At Mindspace we are fortunate to see hundreds of business ideas every year, with some being very innovative. The two that stand out in my mind are “Enaleia” (the winners of Mindspace Challenge in 2017) that helps remove plastic waste from our waters and “E[gg]xcel” (winners of the Challenge in 2020) which seeks to use eggshells as a basic ingredient in developing carbon capture material. It is important to note that ideas alone are not worth anything, otherwise there would be an equivalent market in which someone could buy or sell an idea. The success of a business is a result of other factors, including the team, the action plan and good timing.
Is there some business sector that you believe most people attending your events are focused on?
During the early years of Mindspace we noticed that many entrepreneurial ideas by students focused on creating mobile applications to solve everyday issues, like finding somewhere to park or finding a roommate or facilitating playing a game of football with your friends. We even had several proposals for dating apps.
This makes sense, as participants embarked on the process and tried to find and solve an issue, without knowledge of the major issues concerning the industry today. We took this fact into account and when we were setting up Mindspace University we ensured that every round would focus on a different sector. This semester we are focusing on Smart Cities, with Agritech next. The goal was to inspire the development of quality ideas on specific sectors.
Why are Mindspace’s initiatives addressed exclusively to students? Is it available for other age groups?
The vision of Mindspace is not really limited by age. We want to see a society whose members have cultivated their entrepreneurial mindset in anything they chose to do. We have organized several limited activities for other age groups and we were among the finalists of the “AAL Smart Ageing Prize”.
However, it is true that we focus our activities on students. We have chosen this age group as we believe that in this way our activities will have the greatest societal impact. Our belief is partially founded on the fact that it is during our student years that we probably have the lowest opportunity cost of testing out other career opportunities.
As we are aware that someone must make an effort to acquire a business mindset, we suggest that students try it out during their years in university as, even if they fail, they will have earned a valuable toolset for their future endeavours.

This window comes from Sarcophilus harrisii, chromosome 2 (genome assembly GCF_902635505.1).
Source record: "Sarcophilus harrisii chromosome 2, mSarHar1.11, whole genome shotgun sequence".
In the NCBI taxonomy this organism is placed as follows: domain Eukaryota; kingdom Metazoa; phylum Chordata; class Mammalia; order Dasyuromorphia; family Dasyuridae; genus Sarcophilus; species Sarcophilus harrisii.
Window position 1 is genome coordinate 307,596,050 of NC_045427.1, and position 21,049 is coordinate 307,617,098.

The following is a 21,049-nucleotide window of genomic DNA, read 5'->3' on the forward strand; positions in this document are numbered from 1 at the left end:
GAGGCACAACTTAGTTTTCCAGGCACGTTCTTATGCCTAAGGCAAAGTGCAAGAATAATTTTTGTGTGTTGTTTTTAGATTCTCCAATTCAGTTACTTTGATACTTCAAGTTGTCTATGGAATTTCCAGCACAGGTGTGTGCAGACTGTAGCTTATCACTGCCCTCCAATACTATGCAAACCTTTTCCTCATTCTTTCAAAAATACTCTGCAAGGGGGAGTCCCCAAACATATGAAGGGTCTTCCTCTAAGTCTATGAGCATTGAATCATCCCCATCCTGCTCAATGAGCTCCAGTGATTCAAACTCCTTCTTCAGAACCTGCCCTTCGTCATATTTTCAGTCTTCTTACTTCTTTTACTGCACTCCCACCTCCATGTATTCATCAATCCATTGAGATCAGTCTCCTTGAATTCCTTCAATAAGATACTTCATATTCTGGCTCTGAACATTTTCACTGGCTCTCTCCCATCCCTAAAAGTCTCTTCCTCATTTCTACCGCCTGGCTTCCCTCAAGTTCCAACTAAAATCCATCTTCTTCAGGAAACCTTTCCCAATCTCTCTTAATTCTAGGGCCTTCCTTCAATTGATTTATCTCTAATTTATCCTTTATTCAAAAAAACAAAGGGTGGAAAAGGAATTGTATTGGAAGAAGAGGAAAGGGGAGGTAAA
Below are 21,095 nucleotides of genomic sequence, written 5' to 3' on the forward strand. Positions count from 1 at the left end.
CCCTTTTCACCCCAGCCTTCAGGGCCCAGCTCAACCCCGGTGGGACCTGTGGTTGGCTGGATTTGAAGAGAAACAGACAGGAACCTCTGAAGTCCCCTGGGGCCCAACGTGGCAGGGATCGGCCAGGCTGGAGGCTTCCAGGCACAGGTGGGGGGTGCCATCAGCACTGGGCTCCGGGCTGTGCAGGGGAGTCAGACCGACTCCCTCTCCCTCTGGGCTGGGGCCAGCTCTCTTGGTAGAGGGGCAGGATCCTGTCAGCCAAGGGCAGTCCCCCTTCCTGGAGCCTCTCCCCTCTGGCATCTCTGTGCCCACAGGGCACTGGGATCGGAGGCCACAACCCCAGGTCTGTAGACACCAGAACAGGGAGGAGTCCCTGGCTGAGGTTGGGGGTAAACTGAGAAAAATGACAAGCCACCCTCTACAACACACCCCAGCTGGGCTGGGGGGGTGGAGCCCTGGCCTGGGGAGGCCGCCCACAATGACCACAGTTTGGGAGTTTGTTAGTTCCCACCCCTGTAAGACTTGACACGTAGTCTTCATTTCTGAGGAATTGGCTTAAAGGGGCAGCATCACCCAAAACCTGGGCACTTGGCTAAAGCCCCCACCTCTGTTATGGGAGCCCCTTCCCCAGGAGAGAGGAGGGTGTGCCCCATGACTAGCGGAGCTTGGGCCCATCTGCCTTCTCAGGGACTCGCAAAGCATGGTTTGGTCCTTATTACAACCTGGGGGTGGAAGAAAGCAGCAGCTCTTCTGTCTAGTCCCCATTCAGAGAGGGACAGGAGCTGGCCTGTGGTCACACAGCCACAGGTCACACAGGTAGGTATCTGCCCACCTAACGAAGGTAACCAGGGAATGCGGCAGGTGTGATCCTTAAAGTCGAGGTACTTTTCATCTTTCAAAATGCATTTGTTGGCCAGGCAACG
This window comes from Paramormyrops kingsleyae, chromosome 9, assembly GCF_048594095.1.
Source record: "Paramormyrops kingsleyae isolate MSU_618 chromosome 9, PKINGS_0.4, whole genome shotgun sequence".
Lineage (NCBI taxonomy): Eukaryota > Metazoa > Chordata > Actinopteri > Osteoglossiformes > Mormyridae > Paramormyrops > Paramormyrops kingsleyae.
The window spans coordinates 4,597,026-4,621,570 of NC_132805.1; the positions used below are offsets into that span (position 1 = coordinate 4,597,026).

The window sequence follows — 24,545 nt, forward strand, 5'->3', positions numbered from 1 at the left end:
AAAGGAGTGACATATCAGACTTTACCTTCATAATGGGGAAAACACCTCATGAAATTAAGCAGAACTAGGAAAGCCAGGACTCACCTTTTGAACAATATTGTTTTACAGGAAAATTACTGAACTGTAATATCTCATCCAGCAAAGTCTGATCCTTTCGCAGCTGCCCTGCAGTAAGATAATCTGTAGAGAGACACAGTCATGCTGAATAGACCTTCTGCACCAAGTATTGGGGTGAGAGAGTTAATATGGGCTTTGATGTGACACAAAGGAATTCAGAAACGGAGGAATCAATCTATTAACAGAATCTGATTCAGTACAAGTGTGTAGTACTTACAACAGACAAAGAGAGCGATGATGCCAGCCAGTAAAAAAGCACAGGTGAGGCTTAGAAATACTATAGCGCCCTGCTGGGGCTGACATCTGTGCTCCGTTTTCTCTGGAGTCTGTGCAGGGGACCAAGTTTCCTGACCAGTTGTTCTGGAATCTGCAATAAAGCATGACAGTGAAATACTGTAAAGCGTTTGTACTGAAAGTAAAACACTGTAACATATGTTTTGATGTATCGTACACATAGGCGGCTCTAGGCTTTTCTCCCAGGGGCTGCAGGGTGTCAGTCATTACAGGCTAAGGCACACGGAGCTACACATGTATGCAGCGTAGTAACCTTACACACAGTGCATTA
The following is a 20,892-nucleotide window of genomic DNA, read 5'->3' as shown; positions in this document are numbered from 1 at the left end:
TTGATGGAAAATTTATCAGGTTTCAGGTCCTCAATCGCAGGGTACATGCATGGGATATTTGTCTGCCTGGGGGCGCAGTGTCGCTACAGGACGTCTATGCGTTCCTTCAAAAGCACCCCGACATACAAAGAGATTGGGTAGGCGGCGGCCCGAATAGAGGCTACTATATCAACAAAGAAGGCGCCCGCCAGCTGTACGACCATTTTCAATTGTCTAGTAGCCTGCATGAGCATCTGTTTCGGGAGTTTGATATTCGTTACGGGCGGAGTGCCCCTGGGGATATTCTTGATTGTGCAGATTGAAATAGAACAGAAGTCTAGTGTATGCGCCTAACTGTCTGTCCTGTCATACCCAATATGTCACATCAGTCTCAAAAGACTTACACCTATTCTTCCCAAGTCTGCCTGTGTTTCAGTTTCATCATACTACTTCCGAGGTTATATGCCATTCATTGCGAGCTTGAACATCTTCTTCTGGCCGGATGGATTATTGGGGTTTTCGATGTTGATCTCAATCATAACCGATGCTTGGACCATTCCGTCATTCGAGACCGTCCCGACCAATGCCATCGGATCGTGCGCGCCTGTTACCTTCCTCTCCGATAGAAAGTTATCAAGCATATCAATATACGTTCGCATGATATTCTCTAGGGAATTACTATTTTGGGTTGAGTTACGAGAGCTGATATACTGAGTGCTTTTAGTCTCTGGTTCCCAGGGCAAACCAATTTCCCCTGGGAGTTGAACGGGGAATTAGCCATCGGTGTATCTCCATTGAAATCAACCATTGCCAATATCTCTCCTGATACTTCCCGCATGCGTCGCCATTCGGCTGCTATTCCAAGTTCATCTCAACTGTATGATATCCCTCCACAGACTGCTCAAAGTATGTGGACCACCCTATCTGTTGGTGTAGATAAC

What is the first lesson for someone who wants to get involved in business?
In my opinion, a valuable first lesson is that it is impossible to learn something about business from lessons and in classrooms. You only learn when you try.
Is entrepreneurship exclusively about money or is there something else to it?
One of the most common pieces of advice for prospective businesspeople is that if their motive is primarily financial, it substantially increases their risk of failure. One of the reasons for this is that during the creation of a business, founders will be faced with myriad problems. Unless they are doing something they really want to do with their life and have a motive, there is a high chance they will give up early when faced with great difficulties.
Is entrepreneurship just a career or is it a lifestyle/mindset?
It is definitely a mindset. As to what having an entrepreneurial mindset truly is, liberally quoting and paraphrasing investor and author Marina Hatsopoulos, it is the “in depth understanding of the relation between risk and result, as well as the emotional framework to accept and enjoy the risk, to the point where you are excited by situations in which there are many things at stake. This requires confidence – both internal and external – and optimism. It also requires that when one is faced with challenges, hurdles, denial, to constantly embrace these experiences for their teaching value, and to not succumb to the disappointment they cause”.
How important is the Venture Impact Award by THI that you recently won?
This award is primarily a recognition that the efforts of Mindspace are on the right track to change the prevailing mindset of Greek society, that may allow the country to once again be at the forefront of international developments. It is always difficult to immediately see the results of your efforts when you are active in education. How can we know if the people who participated in our training programs will succeed with the skills they gained? That the leadership and judges of The Hellenic Initiative believe our efforts are important for Greek society empowers us to continue and to focus on the path we chose to follow.
Venture Impact Makers: a series of interviews by αθηΝΕΑ with the winners of this year’s Venture Impact Award (VIA) of The Hellenic Initiative. The VIA aims to support Greece’s brightest and most talented teams, helping them create ventures that are scalable, sustainable and able to demonstrate not just a quick return on the investment but also a broader impact on the society at large. VIA was founded with the initial support of The Helidoni Foundation and the Estate of Charles C. Condes.